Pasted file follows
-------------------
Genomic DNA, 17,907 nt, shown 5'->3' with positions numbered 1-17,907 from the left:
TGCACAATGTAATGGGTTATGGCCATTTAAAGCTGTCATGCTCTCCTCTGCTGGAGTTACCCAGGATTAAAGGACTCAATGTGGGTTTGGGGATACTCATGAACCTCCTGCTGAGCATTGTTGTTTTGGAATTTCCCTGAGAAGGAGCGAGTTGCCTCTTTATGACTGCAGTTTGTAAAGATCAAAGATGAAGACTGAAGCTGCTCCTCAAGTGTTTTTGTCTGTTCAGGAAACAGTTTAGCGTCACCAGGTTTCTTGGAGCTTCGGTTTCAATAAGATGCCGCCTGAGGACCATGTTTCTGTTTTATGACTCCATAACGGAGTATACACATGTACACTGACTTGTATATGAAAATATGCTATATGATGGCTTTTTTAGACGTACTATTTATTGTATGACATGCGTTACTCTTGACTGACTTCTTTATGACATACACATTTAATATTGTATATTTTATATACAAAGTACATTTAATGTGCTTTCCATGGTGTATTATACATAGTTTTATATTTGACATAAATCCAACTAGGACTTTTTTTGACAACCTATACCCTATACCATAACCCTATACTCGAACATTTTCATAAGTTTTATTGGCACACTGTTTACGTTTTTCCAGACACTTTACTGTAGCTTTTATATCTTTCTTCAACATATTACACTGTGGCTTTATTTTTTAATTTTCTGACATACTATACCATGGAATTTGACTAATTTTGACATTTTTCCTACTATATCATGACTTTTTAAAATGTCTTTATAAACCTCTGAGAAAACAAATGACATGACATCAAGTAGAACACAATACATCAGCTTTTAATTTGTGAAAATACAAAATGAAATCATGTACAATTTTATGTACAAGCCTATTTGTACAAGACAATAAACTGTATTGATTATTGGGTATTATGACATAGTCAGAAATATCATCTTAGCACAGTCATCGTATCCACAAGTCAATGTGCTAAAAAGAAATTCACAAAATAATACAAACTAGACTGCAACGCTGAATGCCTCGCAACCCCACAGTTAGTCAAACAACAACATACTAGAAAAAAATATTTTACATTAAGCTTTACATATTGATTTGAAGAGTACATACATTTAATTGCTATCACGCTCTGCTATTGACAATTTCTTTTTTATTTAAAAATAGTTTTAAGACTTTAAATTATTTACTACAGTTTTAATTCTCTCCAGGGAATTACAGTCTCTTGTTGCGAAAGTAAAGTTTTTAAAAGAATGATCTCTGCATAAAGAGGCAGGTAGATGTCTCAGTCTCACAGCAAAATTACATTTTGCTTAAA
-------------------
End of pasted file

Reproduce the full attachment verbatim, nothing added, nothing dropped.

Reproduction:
Genomic DNA, 17,907 nt, shown 5'->3' with positions numbered 1-17,907 from the left:
TGCACAATGTAATGGGTTATGGCCATTTAAAGCTGTCATGCTCTCCTCTGCTGGAGTTACCCAGGATTAAAGGACTCAATGTGGGTTTGGGGATACTCATGAACCTCCTGCTGAGCATTGTTGTTTTGGAATTTCCCTGAGAAGGAGCGAGTTGCCTCTTTATGACTGCAGTTTGTAAAGATCAAAGATGAAGACTGAAGCTGCTCCTCAAGTGTTTTTGTCTGTTCAGGAAACAGTTTAGCGTCACCAGGTTTCTTGGAGCTTCGGTTTCAATAAGATGCCGCCTGAGGACCATGTTTCTGTTTTATGACTCCATAACGGAGTATACACATGTACACTGACTTGTATATGAAAATATGCTATATGATGGCTTTTTTAGACGTACTATTTATTGTATGACATGCGTTACTCTTGACTGACTTCTTTATGACATACACATTTAATATTGTATATTTTATATACAAAGTACATTTAATGTGCTTTCCATGGTGTATTATACATAGTTTTATATTTGACATAAATCCAACTAGGACTTTTTTTGACAACCTATACCCTATACCATAACCCTATACTCGAACATTTTCATAAGTTTTATTGGCACACTGTTTACGTTTTTCCAGACACTTTACTGTAGCTTTTATATCTTTCTTCAACATATTACACTGTGGCTTTATTTTTTAATTTTCTGACATACTATACCATGGAATTTGACTAATTTTGACATTTTTCCTACTATATCATGACTTTTTAAAATGTCTTTATAAACCTCTGAGAAAACAAATGACATGACATCAAGTAGAACACAATACATCAGCTTTTAATTTGTGAAAATACAAAATGAAATCATGTACAATTTTATGTACAAGCCTATTTGTACAAGACAATAAACTGTATTGATTATTGGGTATTATGACATAGTCAGAAATATCATCTTAGCACAGTCATCGTATCCACAAGTCAATGTGCTAAAAAGAAATTCACAAAATAATACAAACTAGACTGCAACGCTGAATGCCTCGCAACCCCACAGTTAGTCAAACAACAACATACTAGAAAAAAATATTTTACATTAAGCTTTACATATTGATTTGAAGAGTACATACATTTAATTGCTATCACGCTCTGCTATTGACAATTTCTTTTTTATTTAAAAATAGTTTTAAGACTTTAAATTATTTACTACAGTTTTAATTCTCTCCAGGGAATTACAGTCTCTTGTTGCGAAAGTAAAGTTTTTAAAAGAATGATCTCTGCATAAAGAGGCAGGTAGATGTCTCAGTCTCACAGCAAAATTACATTTTGCTTAAA